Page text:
I did see a lot of fluff pieces that read like New Year’s resolution lists… Inspiring but not sustainable. I still needed real advice, and I couldn’t find it. Predictably, I was hellbent on discovering it.
You’re welcome in advance.
So I hit the park bench. To observe interactions and have candid conversations.
For two weeks I simply recorded data about the population and their device usage. I also made casual observations about the parent/child interactions that I observed.
After gathering that data, I conducted an informal survey. I prepared a short set of questions that sparked incredible conversations.
The moms did not disappoint. At the end of these three weeks, I learned invaluable insight into the true art of attentive parenting.
The kicker — there is a way to use your phone around your kids that will naturally inhibit distraction on your part and frustration on theirs.
I sat on a park bench near a local private school for two hours every school day for three consecutive weeks. I chose this park because it was small. The benches are very close to the playground. There are usually only about 5–10 families there on average so it wasn’t too difficult to record interactions. There was an assortment of repeat families which was helpful to me.
How many caregiver/s and child/ren units were at the park each day.
- Typically between 5–10.
- It was once as little as one family and once as many as 14.
How long each unit spent at the park.
- Short visit (20%) 30 min-1 hour.
- Medium visit (50%) 1–1.5 hours.
- Long visit (30%) 1.5–2 hours.
I did not keep track of families who stayed less than a half-hour.
Results are an average of over 15 afternoons to the nearest 10 percent.
Device usage of each caregiver
- Maximal Use: (10%) Phone usage for the bulk of their park stay.
- Moderate Use: (70%) Occasional scrolling, with interim breaks.
- Minimal use: (20%) Checked occasional alerts.
- No use: (3 caregivers overall, but they each stayed less than a half-hour.)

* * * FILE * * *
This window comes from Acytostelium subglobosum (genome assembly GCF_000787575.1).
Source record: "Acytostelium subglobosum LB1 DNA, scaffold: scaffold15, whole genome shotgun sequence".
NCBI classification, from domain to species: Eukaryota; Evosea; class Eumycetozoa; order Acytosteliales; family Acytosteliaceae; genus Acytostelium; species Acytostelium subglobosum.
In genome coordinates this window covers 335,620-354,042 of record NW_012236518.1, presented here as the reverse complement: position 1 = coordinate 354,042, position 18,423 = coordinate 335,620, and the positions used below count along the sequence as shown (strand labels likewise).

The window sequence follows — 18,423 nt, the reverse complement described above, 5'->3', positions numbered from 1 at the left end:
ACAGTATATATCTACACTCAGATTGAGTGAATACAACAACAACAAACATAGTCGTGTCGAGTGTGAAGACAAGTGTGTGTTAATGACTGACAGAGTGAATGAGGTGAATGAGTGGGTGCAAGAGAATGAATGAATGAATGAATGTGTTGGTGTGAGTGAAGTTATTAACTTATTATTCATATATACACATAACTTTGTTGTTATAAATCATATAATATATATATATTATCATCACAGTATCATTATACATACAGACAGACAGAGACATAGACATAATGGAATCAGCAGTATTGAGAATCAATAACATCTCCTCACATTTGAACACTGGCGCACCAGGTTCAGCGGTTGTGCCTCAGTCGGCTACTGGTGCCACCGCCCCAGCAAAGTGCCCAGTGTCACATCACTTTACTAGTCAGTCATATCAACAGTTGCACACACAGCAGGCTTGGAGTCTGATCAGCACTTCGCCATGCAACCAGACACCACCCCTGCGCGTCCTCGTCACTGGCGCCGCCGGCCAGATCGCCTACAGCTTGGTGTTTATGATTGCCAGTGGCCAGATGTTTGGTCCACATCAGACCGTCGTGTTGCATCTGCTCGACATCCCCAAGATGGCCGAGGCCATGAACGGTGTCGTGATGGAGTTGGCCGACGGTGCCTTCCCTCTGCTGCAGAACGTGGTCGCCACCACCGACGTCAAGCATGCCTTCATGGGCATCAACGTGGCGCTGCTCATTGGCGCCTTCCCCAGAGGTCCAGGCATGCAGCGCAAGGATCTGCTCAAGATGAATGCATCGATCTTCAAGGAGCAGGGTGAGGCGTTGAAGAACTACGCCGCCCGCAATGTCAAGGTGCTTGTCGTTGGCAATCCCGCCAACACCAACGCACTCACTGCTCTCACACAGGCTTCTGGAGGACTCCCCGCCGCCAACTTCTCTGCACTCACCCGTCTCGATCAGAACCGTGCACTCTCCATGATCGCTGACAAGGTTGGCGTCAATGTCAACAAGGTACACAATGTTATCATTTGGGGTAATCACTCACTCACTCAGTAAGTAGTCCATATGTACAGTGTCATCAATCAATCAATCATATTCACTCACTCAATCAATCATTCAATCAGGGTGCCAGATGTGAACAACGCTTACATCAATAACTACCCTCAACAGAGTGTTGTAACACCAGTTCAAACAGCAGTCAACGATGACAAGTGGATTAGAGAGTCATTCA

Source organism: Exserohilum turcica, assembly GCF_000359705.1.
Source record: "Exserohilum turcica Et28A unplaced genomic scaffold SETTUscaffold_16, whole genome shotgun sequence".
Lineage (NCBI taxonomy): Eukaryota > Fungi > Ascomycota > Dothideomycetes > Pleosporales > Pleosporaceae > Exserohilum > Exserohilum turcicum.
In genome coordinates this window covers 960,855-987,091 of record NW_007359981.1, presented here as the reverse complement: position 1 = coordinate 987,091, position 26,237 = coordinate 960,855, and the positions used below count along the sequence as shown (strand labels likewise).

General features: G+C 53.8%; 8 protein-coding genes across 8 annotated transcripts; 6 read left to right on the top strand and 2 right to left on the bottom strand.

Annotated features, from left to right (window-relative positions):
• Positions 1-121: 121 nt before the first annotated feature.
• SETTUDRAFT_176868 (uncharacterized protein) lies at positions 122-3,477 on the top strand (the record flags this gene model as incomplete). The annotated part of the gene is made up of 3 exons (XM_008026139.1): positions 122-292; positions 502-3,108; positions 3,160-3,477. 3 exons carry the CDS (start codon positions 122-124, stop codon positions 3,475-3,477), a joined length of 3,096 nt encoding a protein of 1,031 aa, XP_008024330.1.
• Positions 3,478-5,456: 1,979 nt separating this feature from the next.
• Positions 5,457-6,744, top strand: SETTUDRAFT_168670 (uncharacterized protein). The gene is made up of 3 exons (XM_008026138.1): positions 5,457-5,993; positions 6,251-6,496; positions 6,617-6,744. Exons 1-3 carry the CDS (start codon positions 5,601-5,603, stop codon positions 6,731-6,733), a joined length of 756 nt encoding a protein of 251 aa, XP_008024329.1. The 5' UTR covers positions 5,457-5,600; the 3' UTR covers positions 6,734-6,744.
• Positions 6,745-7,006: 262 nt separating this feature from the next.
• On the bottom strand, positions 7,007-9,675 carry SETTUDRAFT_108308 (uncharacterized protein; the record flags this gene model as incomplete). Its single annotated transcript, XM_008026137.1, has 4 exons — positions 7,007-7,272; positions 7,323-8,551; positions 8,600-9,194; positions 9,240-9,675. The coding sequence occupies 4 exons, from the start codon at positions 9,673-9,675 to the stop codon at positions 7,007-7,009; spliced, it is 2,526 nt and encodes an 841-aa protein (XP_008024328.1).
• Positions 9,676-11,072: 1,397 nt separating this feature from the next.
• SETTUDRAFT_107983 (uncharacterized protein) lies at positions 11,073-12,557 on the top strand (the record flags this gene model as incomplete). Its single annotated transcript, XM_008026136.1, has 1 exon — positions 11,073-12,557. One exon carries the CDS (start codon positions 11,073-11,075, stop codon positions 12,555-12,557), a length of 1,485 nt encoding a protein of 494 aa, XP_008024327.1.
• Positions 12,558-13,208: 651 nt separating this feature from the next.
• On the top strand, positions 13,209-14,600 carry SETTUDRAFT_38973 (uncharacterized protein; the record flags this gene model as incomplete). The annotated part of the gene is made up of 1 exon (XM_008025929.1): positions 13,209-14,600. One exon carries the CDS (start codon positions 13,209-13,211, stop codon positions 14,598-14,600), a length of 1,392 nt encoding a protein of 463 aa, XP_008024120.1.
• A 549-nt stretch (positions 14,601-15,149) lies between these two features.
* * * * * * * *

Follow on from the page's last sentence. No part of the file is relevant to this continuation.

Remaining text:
Results are an average of over 15 afternoons to the nearest 10 percent.
For repeat caregivers, I used quick averages.
- So let’s say we have “Mom X” who came to the park twice.
- One ‘2-hour’ stay with minimal use.
- One ‘1-hour’ stay with maximal use.
- Total of 3 hours and was put in the moderate use category.
Calm down, don’t hate just yet. I know this is not an actual study. I am well aware that “bulk” and “occasional” are not scientific quantities. The numbers and averages are to give context, not an attempt at any professional standard. But, I will say this:
I’m a mom and freelance writer. I am also a practicing pediatric occupational therapist. I have taken countless parenting workshops and professional development in-services. And I’ve learned a thing or two along the way.
And as far as practical advice goes? I learn the most real stuff from fellow moms. If that resonates, continue reading.
Most of my observations were not groundbreaking. They simply affirmed my own intuition.
- Children often need to make several attempts to get the attention of an adult using a device.
- The children become increasingly frustrated. The adults often respond by chastising the child for whining, lack of patience, consideration, etc.
- Children have an easier time getting the adult’s attention when the adult is talking to another physical person.
- Adults typically respond with less frustration during those interruptions than the digital ones. (It should be noted that this is not necessarily due to the nature of the engagement. It can also be attributed to an onlooker noting his/her response.)
- The adults who use their devices sparingly in the park are much more apt to push a child on a swing or engage with them on the playground.
- The adults who used devices heavily typically sat on the bench for the majority of their visits.
These questions were asked a total of 40 times to 32 mothers, 5 caregivers, and 3 fathers. Responses were estimated to the nearest 5 percent.
- Who has more screen time? You or your child?
(Pretty much a 50/50 response on this one)
2. Do you feel that your children are negatively impacted by your technology use?
(70% yes, 30% no)
3. Have you actively tried to curb your technology use when you are with your family?
(75% yes, 25% no)
4. If yes, what works for you?
(See below — popular answers included accountability from spouse and older children, transparency in communication, and select time management apps)
5. What does not?
(Guilt, unreasonable goals, creating ironclad rules)
What we all agreed on
Throughout their day, children see us prioritizing something else. They often have no idea what that “something else” even is. They simply see you zoned into a screen in your hand. This makes them try harder to get your attention, eventually leaving them feeling ignored and frustrated.